The Power of Village Television: How Media Shaped Modern Ukrainians
Bohdan ShumylovychCenter for Urban History
Conference Room of the Center for Urban History
Welcome to the urban seminar by Bohdan Shumylovych on "The Power of Village Television: How Media Shaped Modern Ukrainians". During the seminar, we shall discuss the structure of a future book by a researcher based on his dissertation thesis.
In the Soviet Union, television had a complicated structure. In fact, the role of the “national” media for the new Soviet people was played by Central television, followed by the republican level, further broken down to regional studios. The regional studios would often appear before the emergence of the “sub-national” media in the former Soviet Union. Moreover, for some time, they even had certain autonomy or at least not the total control from the center. One of the book’s objectives will be to show how the republican media was constructed (Ukrainian television), and how the regional studios shaped and constructed various audiences in the republican TV.
Similar to how the borderlines and republican public institutions were identified, the Ukrainian media was a permanent tool, among others, to form a modern nation. An important aspect for such a nation is imagination as a social practice. Usually, the imagination was shaped by Ukrainian cinema but the television had the power to get to private homes and gain a larger outreach. However, the end goal of the Soviet project was to offset nations for the sake of creating universal and supranational new humans. This specific aspect, the paradox of Soviet socialism, makes the television of the Soviet Ukraine distinct from others, such as the Czechoslovak or the Polish television. Since nationalism was not welcome in Soviet Ukraine, and the people were central, the research focus is on the entertaining popular TV shows and folklore programs.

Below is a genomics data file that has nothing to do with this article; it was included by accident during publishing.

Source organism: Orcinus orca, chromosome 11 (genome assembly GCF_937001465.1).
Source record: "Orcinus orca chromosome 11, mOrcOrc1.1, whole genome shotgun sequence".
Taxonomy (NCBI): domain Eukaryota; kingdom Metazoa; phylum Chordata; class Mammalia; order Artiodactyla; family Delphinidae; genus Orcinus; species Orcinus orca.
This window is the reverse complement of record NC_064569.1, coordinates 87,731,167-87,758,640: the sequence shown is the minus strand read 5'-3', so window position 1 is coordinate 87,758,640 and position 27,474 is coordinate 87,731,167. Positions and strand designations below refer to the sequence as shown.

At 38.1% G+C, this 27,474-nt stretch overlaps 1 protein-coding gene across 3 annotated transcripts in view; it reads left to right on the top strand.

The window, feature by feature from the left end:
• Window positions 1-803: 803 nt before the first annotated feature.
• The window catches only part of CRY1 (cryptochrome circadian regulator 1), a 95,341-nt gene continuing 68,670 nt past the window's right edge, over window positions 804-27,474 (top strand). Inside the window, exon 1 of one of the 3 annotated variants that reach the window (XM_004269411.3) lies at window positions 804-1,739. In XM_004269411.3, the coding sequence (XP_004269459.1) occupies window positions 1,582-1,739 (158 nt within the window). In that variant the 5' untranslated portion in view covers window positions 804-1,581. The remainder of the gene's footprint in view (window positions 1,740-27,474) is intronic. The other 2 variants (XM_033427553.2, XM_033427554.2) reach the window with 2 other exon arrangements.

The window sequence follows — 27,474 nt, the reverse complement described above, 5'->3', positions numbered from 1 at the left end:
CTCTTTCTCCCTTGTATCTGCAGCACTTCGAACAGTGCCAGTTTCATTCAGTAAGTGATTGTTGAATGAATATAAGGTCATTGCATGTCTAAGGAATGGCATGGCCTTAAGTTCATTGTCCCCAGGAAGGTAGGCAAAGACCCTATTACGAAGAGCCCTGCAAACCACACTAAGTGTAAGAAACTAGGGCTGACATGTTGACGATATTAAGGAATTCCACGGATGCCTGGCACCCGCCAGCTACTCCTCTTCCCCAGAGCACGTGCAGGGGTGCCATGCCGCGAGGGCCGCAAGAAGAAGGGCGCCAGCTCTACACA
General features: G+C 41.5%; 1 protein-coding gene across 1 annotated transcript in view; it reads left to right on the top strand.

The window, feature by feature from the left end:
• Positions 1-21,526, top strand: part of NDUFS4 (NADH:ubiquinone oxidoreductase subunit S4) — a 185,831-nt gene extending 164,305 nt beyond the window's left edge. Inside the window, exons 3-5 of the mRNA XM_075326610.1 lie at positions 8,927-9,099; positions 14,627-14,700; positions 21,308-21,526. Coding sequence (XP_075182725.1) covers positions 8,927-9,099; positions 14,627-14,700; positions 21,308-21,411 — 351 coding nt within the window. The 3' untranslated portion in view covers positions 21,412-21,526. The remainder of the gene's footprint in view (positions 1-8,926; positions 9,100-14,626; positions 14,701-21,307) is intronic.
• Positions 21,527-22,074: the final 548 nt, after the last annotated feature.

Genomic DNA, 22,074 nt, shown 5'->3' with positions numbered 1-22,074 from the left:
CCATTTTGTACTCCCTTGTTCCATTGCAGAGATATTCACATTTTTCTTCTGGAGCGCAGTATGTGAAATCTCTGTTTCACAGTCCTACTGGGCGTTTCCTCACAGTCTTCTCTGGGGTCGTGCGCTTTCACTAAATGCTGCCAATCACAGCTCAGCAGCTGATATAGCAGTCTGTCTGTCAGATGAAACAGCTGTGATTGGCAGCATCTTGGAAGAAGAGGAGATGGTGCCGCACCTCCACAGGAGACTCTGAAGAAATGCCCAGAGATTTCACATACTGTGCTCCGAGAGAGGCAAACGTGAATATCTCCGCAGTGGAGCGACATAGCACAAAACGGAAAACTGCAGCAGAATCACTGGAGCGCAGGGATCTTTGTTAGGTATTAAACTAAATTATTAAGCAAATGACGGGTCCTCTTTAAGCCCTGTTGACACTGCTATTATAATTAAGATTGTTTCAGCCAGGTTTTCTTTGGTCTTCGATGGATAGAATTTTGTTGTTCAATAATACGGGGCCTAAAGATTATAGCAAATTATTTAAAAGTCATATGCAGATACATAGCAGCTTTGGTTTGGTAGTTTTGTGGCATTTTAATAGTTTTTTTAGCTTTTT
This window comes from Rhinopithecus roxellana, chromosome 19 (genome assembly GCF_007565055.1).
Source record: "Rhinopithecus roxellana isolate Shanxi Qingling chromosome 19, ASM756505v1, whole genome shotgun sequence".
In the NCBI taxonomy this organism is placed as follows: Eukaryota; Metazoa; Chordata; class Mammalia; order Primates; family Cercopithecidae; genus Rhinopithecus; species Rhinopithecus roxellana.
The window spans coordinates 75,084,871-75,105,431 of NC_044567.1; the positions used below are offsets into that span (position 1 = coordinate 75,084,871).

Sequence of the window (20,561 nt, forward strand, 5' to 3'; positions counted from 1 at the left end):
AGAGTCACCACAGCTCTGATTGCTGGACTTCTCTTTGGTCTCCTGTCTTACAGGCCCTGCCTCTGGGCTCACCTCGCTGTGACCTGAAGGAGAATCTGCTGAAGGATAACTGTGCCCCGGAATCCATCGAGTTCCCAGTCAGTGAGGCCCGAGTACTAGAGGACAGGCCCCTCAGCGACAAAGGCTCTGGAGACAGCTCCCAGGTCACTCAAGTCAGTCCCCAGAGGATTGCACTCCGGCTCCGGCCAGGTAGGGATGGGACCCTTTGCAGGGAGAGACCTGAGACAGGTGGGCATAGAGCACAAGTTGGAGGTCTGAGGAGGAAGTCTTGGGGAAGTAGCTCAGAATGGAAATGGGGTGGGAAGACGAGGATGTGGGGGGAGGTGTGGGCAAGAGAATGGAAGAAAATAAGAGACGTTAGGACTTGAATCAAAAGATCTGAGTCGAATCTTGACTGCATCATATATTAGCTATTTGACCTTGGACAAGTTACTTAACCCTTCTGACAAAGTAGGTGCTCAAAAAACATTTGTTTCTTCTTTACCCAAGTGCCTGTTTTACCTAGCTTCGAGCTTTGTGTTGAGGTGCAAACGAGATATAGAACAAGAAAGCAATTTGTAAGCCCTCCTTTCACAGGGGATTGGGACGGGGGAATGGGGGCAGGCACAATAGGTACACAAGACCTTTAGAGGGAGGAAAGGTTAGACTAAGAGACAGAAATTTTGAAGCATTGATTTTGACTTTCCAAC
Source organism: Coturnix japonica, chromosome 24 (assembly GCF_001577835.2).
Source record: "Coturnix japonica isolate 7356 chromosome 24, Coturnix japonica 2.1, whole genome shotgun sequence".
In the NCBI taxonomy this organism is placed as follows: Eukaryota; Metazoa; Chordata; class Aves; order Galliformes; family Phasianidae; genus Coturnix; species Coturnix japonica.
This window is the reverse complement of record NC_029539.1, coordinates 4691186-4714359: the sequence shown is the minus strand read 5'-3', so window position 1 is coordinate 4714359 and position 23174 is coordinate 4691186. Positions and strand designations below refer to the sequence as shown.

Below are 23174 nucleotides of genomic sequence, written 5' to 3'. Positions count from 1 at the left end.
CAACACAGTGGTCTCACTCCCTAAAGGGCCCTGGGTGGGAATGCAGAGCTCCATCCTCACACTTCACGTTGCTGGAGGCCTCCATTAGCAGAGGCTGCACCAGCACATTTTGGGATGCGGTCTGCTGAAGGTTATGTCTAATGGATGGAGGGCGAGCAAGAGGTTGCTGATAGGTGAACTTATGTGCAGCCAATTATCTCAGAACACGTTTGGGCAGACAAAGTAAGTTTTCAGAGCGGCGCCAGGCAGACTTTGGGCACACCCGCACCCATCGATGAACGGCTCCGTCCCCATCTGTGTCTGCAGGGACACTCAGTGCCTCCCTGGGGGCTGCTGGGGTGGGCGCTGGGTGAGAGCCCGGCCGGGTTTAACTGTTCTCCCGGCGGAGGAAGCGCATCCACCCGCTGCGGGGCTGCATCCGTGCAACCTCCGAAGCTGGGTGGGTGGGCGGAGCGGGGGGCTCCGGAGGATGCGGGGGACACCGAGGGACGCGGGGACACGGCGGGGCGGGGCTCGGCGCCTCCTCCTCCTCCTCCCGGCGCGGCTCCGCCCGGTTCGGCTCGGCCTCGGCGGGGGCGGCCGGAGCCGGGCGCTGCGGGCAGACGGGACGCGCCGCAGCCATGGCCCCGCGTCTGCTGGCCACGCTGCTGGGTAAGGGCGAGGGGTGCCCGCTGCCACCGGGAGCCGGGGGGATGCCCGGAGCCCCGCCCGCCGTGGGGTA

In his work, Bohdan Shumylovych poses the following questions: how can television form a new public sphere in Soviet type societies? Did the general European folk revival in the 1970s mean the following crisis of urbanism and the modernist project? How did Soviet television integrate the imagination of people from Western peripheries “acquired” by the Soviet Union during the Second World War? What is the role of popular culture in making a Socialist nation? What agency could Soviet television form with their audiences, and whether it had any political consequences? Could the peripheral Soviet television create global or transnational phenomena?
The event has a format of a workshop, with the guest researchers to discuss academic projects and research works on different stages of progress, and of the completed projects prepared for print.
Participation in the Urban Seminar implies reading and discussing the researcher’s text. If you wish to join the workshop, please, send an email to Maryana Mazurak (firstname.lastname@example.org) to receive the materials in advance.
Cover image: INSIDE OF THE DEPARTMENT STORE, Collection of the Local History Museum of Slavutych and Chornobyl NPP // Urban Media Archive